Our August cover story, " Built to Invent," set out to uncover the secret sauce of creative organizations. Readers' responses ranged from delight to dismay -- just the sort of diversity of opinion that innovation thrives on.
"Built to Invent" knocked my socks off! What great content and insights!
John C. Huber
Institute for Invention and Innovation
" The Innovation 50" ranked the most inventive small companies in America by the number of patents they hold. This reader questioned our methodology.
I really would like to understand your ranking process for "The Innovation 50." Any ranking that would list Angeion (#28), which filed for bankruptcy and on June 30 had a book value per share of -$0.17, a current ratio of 2.12, and $1.8 million in cash, over a company like Kopin (#43), which had a book value per share of $2.32, a current ratio of 7.49, and $112 million in cash, would seem to be in error. Please help me understand why I should invest any time reading a publication that seems to be in such gross error.
Bachelor of Business
Editor's response: "The Innovation 50" was intended to look at companies with prolific R&D organizations. To find a pool of such companies, we decided to seek out those that had created a substantial number of products and processes that were considered novel enough to be awarded patents. CHI Research, a company that specializes in intellectual-property tracking, assembled the list, which was based solely on the size of companies' patent portfolios. A company's inclusion on the list was not meant to be an indicator of its financial health.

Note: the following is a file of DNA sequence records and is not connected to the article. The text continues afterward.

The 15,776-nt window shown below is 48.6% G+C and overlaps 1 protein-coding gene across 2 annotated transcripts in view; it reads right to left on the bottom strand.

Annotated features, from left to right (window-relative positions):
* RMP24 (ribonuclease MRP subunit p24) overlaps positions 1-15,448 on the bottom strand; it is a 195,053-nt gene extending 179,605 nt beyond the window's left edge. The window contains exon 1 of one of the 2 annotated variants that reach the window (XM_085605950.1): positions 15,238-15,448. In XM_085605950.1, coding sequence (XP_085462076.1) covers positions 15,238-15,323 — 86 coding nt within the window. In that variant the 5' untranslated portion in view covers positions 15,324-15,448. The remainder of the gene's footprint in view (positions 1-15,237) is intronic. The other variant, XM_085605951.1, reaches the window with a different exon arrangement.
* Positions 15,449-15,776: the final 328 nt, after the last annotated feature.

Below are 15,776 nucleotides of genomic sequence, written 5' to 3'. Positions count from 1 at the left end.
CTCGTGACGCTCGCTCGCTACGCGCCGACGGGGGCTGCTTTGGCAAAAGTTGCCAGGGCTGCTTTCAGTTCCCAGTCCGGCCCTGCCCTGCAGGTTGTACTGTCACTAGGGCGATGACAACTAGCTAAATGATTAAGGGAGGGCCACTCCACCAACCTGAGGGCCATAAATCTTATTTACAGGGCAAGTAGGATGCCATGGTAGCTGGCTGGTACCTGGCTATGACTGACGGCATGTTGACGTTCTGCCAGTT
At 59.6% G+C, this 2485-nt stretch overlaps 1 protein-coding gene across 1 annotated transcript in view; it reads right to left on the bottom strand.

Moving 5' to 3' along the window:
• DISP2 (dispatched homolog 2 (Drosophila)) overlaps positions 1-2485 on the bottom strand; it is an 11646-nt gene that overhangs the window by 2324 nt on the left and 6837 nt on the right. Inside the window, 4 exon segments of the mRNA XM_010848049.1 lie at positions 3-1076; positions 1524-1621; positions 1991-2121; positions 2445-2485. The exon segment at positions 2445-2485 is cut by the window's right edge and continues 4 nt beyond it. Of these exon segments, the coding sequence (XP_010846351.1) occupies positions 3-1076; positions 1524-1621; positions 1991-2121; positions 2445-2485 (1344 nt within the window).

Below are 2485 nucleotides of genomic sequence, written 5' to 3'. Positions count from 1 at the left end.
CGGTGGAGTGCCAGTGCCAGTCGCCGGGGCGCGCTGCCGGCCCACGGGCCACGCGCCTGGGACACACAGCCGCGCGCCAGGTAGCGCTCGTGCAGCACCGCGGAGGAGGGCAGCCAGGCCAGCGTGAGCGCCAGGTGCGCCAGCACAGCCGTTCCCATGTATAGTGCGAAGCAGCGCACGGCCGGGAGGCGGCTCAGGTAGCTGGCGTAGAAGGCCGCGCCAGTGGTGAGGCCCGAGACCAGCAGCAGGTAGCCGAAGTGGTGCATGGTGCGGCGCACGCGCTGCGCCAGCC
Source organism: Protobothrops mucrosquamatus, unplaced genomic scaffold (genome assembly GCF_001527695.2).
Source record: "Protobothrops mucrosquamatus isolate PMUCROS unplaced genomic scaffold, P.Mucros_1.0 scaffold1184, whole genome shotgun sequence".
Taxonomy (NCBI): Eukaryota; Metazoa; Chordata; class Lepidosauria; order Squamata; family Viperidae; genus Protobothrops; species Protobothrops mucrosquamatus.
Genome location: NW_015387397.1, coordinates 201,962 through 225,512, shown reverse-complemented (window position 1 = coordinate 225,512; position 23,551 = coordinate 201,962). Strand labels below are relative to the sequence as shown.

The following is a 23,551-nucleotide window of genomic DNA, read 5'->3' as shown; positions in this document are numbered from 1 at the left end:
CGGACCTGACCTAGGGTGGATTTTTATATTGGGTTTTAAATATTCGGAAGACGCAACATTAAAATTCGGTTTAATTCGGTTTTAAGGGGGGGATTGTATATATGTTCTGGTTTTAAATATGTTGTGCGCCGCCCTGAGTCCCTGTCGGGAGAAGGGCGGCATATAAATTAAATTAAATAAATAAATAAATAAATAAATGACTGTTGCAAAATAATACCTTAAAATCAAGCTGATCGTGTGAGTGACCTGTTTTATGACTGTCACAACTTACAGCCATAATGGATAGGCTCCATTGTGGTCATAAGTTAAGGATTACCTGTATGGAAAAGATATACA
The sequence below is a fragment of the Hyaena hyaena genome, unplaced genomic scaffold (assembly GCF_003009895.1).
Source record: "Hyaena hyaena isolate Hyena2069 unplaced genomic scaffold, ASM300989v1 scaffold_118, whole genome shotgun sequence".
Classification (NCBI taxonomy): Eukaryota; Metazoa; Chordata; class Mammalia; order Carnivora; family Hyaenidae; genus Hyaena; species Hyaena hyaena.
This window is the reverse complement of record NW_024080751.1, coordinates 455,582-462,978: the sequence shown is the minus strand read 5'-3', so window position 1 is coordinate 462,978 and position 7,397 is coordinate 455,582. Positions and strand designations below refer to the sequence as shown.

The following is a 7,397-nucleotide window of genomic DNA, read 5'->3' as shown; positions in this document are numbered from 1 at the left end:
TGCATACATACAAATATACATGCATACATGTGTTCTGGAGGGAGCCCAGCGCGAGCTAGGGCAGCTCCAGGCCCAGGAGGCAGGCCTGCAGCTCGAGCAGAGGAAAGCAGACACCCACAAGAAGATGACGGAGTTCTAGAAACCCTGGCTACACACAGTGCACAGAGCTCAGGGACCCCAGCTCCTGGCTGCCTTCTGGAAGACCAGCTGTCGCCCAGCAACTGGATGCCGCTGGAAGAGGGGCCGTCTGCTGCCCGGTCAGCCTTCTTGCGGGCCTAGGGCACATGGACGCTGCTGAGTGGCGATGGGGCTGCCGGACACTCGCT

Another reader weighed in with his own ideas about how to measure innovation.
The number of patents a company has doesn't necessarily reflect a truly innovative organization. How will you know when you're innovative? When everyone in the organization is involved in the process and open to ideas from anywhere. When people have the passion to improve and the ingenuity to find a better way, and faith that they can make a difference. Too many organizations overlook the basics, focus on the result (i.e., patents), and miss opportunities staring them in the face.
Lake Zurich, Ill.
In August's " Hook, Line, and Sinker," Rob Walker explored the fad called Fish and its goal of fomenting a happiness revolution in the workplace. But he didn't, as it were, take the bait. One reader speculated on the reasons for the fad's popularity.
I just read the piece on the Fish phenomenon and really liked it -- Rob Walker managed to be skeptical yet respectful, sarcastic yet factual. And he gave a gentle thrashing to that genre of media that I like to call "business porn." My own unscientific theory is that if we were having more fun -- and, um, more sex -- during our free time, we might not be craving the buzz so bad when we're on the job. Thanks for great work.
Martha Garvey Jr.
Norm Brodsky committed business apostasy in his July column, in which he argued that sometimes even a customer needs to be fired. Apparently, the business world is full of heretics, as entrepreneurs wrote in to agree.
You're right on the mark. We've fired only one client (and are close to firing another), but we have faced the same issues you described. Life is too short to deal with these deadbeats, and at the end of the day our company is better off without them.
President and CEO
In September's FYI column, we stated that Kinko's CEO Gary Kusin received start-up capital for his second company from his longtime mentor, Ross Perot. In fact, Perot gave Kusin capital for his first company -- Babbage's, a software chain.
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